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AJN’s Top 10 Blog Posts for the Last Quarter

August 2, 2011

At this blog we’re not always devoted practitioners of the art of the list. Used too often and too cynically (some of the more mysterious nursing blogs consist entirely of lists of articles and excerpts from other blogs), lists can be just another form of journalistic cannibalism.

But it sometimes occurs to me, as I publish a new post that takes its place at the top of the home page and pushes all those below down another notch (until, after a few such nudges, they gradually fall off the page, entering the purgatory of the blog archives), that this isn’t entirely fair.

While blogs allow for quick reaction to a news story, a public health emergency or controversy, a new bit of published research, they are also places for writing that isn’t so narrowly tied to a specific date and event. Many thoughtful posts by excellent writers have been published here in the past couple of years. With this in mind, here’s a list of the 10 most read blog posts for the past 90 days. It doesn’t mean that these are necessarily the very best posts we published in that time, or that they were even published in the last 90 days . . . but it’s one way of measuring relevance.—Jacob Molyneux, senior editor/blog editor 

1. Dispatches from the Alabama Tornado Zone
This one is actually a page with links to a series of powerful and thought-provoking posts by Susan Hassmiller, the Robert Wood Johnson Foundation Senior Adviser for Nursing, who volunteered with the Red Cross after the devastating Alabama tornadoes in late April of this year.

2. Notes of a Student Nurse: A Dose of Reality
This honest account of a first semester of nursing school is by Jennifer-Clare Williams, a student at Cox College of Nursing and Health Sciences in Springfield, Missouri. We hope to have more of her posts in the future.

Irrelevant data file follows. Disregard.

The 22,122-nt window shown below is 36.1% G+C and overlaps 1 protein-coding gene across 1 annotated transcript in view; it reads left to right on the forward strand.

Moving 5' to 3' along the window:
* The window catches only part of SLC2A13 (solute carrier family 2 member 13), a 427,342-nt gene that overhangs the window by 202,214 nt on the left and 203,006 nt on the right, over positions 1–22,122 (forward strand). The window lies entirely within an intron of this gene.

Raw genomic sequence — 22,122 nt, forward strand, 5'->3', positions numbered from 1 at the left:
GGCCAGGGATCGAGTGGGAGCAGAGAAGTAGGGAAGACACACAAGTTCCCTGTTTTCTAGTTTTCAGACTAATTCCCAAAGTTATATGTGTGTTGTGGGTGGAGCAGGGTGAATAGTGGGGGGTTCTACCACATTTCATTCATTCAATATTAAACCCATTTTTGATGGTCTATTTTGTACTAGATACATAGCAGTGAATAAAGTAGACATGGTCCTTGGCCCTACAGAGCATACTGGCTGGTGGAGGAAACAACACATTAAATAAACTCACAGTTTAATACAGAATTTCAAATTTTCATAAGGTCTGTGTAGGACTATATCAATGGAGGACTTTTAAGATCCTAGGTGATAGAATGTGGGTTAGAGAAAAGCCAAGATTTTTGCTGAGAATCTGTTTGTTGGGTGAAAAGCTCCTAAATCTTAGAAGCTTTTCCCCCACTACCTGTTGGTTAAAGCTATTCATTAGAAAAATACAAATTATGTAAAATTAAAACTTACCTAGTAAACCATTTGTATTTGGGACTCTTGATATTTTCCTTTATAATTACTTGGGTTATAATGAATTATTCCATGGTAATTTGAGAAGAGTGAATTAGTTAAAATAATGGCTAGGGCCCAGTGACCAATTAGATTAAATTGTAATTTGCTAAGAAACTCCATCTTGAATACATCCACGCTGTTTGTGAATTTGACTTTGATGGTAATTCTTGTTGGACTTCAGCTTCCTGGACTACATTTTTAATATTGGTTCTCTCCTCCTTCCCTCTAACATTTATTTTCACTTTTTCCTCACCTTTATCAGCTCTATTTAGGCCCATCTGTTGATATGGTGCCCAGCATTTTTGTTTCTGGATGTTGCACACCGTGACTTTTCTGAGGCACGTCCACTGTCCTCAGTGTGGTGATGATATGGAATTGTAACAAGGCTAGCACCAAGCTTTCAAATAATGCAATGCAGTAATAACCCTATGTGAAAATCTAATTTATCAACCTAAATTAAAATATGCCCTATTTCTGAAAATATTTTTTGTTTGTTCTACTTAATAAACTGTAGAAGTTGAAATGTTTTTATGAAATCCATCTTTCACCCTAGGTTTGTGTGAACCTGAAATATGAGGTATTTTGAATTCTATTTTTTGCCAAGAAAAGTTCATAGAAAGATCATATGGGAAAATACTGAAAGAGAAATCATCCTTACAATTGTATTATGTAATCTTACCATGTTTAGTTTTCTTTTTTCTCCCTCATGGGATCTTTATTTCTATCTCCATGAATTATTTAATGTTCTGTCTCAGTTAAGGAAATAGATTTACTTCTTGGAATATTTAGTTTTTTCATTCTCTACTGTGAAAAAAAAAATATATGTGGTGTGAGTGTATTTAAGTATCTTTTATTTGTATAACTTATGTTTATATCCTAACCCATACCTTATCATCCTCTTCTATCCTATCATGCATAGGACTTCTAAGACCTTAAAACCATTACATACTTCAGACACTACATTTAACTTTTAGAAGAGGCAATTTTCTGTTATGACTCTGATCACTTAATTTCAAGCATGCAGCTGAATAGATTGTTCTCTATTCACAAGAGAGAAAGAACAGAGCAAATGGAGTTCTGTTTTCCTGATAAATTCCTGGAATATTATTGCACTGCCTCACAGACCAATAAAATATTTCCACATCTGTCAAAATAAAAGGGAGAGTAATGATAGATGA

3. Bullying Wars: Theresa Brown vs. ‘the entire physician profession’
AJN‘s editor-in-chief Shawn Kennedy comes to the defense of nurse and author Theresa Brown, who dared to write about physicians who bully nurses.

4. New Nurses Face Reality Shock in Hospital Settings – So What Else is New?
We ran this one two years ago, but it’s as relevant as ever for nurses who’ve just graduated from school and are starting out in a new job—and for the nurses who work with them.

5. Don’t Cling to Tradition: A Nursing Student’s Call for Realism, Respect
By Medora McGinnis, a student at Bon Secours Memorial College of Nursing in Richmond, Virginia, this post got a lot of attention with its assertion that “nontraditional” nursing students may be the new normal.

6. What Is Meaningful Use? One Savvy Nurse’s Take
By Jared Sinclair, an ICU nurse in Nashville who has a blog about health care and technology, this post demystifies for nurses some of the issues associated with electronic health records.

7. Workplace Violence Against Nurses — Neither Inevitable Nor Acceptable
A look at some helpful articles that have addressed aspects of this perennially troubling issue.

8. Is the Florence Nightingale Pledge in Need of a Makeover?
By former AJN clinical editor Christine Moffa, this post asked whether the ‘Nightingale Pledge’ really speaks for nurses today. The post elicited some strong reactions.

9. The Monkey in Room 100
By an assistant professor in the division of nursing at Shenandoah University in Virginia, this post tells a story of the thoughtful and creative hospice care received by the author’s mother.

10. New Medical Residents and Patient Mortality – Does the ‘Nurse Effect’ Lessen the ‘July Effect’?
Another good one by AJN‘s Shawn Kennedy. Here’s an excerpt:

I remember working in the ED when the new residents on call would come to see patients, their “whites” impeccably spotless and starched, with new blank index cards in their pockets, looking eager and anxious to finally be getting to the real work of their profession.

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One comment

  1. Thanks for sharing, very good information. I liked the…

    9. The Monkey in Room 100
    By an assistant professor in the division of nursing at Shenandoah University in Virginia, this post tells a story of the thoughtful and creative hospice care received by the author’s mother.

    Thank you

    Like



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